The story of the Prodigal Son has important lessons for the
Christian's journey toward God. It also has mythological implications
that go far beyond the Christian tradition. Look at it as a myth,
teaching us about life and about ourselves:
The Prodigal left home, learned foreign ways, made mistakes, and wound
up in a deep hole. In a sense this is the story of many of us; you
might say, the chapter of our lives before we got straightened out,
grew up, "came to ourselves" is the biblical term. Reflect on your
life, and you may see some congruence. (You won't see it of course if
you are still in the 'far country'.)
A boy in seminary in New Orleans had been 'liberated' by a couple of
the 'advanced' teachers. He withdrew to the French Quarter in order
to live a carefree life; he became what we in those days called a
Periodically Fred returned to visit former friends among the seminary
students. "How do you like it in the wilderness", a friend said.
"Well I like it here in the French Quarter, it's great!". Yes, Fred,
early in life Moses also spent 40 years in the wilderness.
A psychologist might tell you that we all need the wilderness
experience. We need to get away from the ideas and life style of our
sheltered childhood. For many this eventuates in wider and broader
perspectives and a more creative life style. Others may need to come
home. Perhaps you might belong in both categories.
The 'faith of our fathers' did have some real values, some we
internalized and can never get away from, though we may deny that.
I've learned a bit living through the experience of the son, and then of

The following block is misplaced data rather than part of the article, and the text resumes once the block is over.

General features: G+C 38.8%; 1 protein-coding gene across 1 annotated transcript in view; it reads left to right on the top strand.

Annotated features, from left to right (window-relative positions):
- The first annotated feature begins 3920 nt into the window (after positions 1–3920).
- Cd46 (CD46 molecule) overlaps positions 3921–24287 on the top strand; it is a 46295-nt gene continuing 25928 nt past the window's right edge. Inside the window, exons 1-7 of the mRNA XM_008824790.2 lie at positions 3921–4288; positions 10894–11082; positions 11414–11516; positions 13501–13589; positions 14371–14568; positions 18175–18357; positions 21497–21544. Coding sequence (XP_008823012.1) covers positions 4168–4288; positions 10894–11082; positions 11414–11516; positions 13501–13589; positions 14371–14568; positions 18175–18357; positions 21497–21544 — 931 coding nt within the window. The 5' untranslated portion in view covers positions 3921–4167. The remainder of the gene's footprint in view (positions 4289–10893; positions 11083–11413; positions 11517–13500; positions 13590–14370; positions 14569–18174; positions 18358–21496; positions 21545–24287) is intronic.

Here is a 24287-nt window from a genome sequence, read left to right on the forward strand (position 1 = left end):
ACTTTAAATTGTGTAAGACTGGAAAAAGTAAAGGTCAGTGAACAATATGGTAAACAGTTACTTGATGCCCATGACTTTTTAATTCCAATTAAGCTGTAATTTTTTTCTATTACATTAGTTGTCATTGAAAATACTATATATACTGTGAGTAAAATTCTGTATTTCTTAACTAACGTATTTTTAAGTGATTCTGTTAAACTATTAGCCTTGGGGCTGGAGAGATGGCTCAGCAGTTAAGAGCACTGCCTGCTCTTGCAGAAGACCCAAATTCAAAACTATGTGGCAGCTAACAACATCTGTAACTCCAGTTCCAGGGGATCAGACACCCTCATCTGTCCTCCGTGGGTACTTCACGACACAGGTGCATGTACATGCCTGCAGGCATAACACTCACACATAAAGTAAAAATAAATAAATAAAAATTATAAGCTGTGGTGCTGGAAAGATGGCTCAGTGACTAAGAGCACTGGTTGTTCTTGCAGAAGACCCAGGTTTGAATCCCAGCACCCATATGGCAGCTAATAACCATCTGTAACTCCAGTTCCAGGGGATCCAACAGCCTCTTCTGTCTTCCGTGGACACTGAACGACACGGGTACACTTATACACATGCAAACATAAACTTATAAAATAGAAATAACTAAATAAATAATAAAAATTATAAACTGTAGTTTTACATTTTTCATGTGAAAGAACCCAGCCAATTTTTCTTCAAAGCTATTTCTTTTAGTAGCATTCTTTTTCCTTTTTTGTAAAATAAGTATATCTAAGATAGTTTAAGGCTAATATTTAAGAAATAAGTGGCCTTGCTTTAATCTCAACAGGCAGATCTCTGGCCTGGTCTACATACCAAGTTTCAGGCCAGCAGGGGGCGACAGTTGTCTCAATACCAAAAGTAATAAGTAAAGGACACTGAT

the father. As an adolescent I rejected much of my family experience;
as a young man I sailed the seven seas, and I might have denied that I
had anything of value from my childhood. At 30 I sort of returned to
it emotionally; I began to perceive the positive values bequeathed to
me by my father; I wound up following the vocation he had chosen.
Then I had three boys, and I watched them passing through the same
sort of experiences. They left home; they had negative feelings
toward me; they made their way; they matured and became men.
Then I had the glad experience of seeing the Return. As grown men
they perceived me also as a grown man. Having learned to forgive
themselves for much, they found it in their heart to forgive me. Now
we are four struggling men, making our way in a cold world, but happy
in at least some of the values we share and in our relationship with
What I have seen and am describing here is what we refer to as the
Quaker sacrament, a poemlet by William Blake which goes as follows:
Throughout Eternity I forgive you, you forgive me.
As the Dear Redeemer said, this the wine and this the bread.
Blake was referring to his relationship with his (heavenly) Father,
but it applies equally to all our relationships with one another.
(For the biblical story go to